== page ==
House members urge boost to nonprofit security funding
Reps. Bill Pascrell (D-NJ) and John Katko (R-NY) are seeking support for a push for increased NSGP funding
U.S. House of Representatives
Following the recent hostage standoff at Congregation Beth Israel in Colleyville, Texas, members of the House are making a renewed push for increased funding for the Nonprofit Security Grant Program (NSGP).
Reps. Bill Pascrell (D-NJ) and John Katko (R-NY) are asking fellow lawmakers to sign onto a letter requesting increased funding for the NSGP, which provides nonprofits with financial support to improve their security, according to a copy of the request and letter obtained by Jewish Insider.
“As you finalize the Fiscal Year (FY) 2022 Homeland Security Appropriations bill, we respectfully ask you to fund NSGP at a level that reflects increased risks to the nonprofit sector,” the letter reads. “[Charities and faith-based organizations] often cannot alone shoulder the investments required to deter, detect, and prevent violent extremist attacks. For this reason, and in recognition of the increased threat environment under which these organizations must navigate, we respectfully encourage you to increase the NSGP funding in FY2022.”
The letter, addressed to Appropriations Committee Chair Rosa DeLauro (D-CT) and Ranking Member Kay Granger (R-TX) as well as Homeland Security Subcommittee Chair Lucille Roybal-Allard (D-CA) and Ranking Member Chuck Fleischmann (R-TN), follows a similar one sent Friday by five senators to the leadership of the Senate Appropriations Committee.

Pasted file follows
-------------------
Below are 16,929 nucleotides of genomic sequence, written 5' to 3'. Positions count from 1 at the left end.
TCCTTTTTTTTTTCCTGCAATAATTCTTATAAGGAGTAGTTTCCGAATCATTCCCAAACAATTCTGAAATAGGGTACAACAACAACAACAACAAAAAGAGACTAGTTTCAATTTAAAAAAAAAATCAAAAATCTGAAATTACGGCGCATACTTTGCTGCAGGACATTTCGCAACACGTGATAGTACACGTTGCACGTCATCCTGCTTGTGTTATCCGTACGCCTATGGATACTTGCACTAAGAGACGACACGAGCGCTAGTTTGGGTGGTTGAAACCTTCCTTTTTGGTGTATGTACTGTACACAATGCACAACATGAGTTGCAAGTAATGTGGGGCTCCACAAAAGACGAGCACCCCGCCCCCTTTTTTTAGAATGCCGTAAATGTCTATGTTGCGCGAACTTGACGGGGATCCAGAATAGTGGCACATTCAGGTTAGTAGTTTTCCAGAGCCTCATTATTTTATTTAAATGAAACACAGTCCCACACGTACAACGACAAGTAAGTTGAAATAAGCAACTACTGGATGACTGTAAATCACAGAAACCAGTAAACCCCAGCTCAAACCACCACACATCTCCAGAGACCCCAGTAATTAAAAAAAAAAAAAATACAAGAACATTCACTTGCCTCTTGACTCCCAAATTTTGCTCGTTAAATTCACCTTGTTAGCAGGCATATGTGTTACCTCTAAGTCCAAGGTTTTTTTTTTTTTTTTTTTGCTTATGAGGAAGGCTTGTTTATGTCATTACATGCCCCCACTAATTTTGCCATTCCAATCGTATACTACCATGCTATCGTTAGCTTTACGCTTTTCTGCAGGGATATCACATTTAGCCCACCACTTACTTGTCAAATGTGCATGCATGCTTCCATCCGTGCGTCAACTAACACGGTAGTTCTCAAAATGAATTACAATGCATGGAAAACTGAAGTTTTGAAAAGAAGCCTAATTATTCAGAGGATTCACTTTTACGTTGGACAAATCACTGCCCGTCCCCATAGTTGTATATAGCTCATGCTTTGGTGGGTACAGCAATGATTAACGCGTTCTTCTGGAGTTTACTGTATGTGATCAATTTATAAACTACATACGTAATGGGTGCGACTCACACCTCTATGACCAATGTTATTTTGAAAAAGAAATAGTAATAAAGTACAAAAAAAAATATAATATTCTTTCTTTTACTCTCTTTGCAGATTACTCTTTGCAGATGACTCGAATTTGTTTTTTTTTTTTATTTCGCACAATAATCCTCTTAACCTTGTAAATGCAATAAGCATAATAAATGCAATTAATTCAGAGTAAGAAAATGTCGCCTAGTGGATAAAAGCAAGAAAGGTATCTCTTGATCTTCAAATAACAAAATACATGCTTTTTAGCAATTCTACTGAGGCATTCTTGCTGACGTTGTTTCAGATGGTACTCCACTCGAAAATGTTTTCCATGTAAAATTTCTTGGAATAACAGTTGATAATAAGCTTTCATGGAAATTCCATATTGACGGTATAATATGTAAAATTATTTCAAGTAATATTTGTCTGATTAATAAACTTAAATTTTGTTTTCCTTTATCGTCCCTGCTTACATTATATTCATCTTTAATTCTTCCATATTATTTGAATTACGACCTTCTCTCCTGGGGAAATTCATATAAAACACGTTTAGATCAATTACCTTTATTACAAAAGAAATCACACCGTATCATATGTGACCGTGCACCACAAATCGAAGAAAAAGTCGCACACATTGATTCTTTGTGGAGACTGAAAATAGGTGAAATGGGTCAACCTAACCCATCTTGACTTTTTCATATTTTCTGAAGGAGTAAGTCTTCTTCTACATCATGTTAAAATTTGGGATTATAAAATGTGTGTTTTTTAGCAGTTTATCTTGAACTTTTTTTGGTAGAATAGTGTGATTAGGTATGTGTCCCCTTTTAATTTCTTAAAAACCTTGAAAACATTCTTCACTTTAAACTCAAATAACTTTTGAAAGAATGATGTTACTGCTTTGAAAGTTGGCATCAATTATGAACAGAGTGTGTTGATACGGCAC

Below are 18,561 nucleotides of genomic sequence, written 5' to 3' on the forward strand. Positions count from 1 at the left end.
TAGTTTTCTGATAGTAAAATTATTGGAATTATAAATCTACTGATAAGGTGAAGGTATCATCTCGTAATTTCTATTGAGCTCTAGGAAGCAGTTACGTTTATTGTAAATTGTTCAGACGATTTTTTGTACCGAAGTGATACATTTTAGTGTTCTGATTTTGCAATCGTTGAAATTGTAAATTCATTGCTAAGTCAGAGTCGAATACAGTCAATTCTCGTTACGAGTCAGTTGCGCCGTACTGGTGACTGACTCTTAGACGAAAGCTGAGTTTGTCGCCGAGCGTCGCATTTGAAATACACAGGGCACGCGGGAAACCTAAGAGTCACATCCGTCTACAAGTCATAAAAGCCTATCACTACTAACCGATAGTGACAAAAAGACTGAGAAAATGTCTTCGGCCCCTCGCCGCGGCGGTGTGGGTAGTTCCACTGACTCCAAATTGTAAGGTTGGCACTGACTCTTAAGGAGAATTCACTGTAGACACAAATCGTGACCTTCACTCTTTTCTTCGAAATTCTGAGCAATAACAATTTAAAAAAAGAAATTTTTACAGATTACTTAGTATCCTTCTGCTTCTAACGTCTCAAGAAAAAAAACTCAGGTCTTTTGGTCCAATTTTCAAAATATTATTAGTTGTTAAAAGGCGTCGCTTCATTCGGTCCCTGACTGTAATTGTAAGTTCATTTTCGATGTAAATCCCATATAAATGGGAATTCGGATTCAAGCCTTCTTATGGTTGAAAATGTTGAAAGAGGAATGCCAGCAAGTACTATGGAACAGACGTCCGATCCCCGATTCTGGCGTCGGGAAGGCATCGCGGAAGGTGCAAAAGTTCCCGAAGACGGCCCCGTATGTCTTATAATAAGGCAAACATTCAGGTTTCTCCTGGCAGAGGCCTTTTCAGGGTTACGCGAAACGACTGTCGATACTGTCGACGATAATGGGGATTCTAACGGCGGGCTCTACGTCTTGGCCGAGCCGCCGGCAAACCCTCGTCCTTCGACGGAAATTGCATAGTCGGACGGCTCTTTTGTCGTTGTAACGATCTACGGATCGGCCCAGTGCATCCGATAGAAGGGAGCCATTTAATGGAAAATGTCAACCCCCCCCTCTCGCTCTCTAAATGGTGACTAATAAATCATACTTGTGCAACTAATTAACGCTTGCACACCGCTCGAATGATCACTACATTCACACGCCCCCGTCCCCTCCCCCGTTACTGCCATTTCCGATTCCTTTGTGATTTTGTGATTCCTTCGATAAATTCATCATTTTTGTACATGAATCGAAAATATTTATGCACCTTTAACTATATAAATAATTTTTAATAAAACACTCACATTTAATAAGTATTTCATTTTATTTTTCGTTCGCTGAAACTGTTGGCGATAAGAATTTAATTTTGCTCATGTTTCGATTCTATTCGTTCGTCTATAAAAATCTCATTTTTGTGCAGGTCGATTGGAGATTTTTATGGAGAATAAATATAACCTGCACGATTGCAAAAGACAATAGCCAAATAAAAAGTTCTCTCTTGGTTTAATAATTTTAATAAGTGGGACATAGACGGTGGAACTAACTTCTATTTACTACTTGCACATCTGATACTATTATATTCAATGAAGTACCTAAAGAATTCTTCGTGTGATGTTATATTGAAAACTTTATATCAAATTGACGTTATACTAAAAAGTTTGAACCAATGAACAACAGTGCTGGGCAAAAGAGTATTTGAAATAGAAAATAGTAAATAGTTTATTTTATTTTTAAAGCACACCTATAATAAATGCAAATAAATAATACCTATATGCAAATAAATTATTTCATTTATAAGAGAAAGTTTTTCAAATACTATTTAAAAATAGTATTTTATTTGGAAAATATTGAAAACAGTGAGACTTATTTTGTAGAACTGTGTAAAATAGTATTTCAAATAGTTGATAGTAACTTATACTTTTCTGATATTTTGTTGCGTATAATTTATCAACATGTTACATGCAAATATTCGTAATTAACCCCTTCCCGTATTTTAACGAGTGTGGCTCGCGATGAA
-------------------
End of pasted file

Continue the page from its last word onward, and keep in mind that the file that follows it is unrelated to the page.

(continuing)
“What happened in Texas last week was one more blaring alarm bell to the five-alarm fire of antisemitism. It is one of the pillars of our country that our neighbors will be absolutely secure in their houses of worship, and we must help Jewish Americans feel safe today in their synagogues,” Pascrell told JI. “For years we have been pushing to provide greater resources to nonprofit institutions across America and have been successful growing the pot from $10 million to $180 million. But we must redouble our efforts because the threat of domestic terrorism has not abated but grown. This funding will save lives and secure houses of worship.”
Pascrell and Katko brought together 145 members for a letter in May 2021 that supported $360 million in funding for the program for 2022, double the current funding level. This new letter does not offer a specific funding recommendation.
In 2021, the NSGP — funded at $180 million — was able to fulfill less than half of the grant applications that it received. Despite this, both House and Senate appropriators have proposed holding NSGP funding at $180 million for 2022.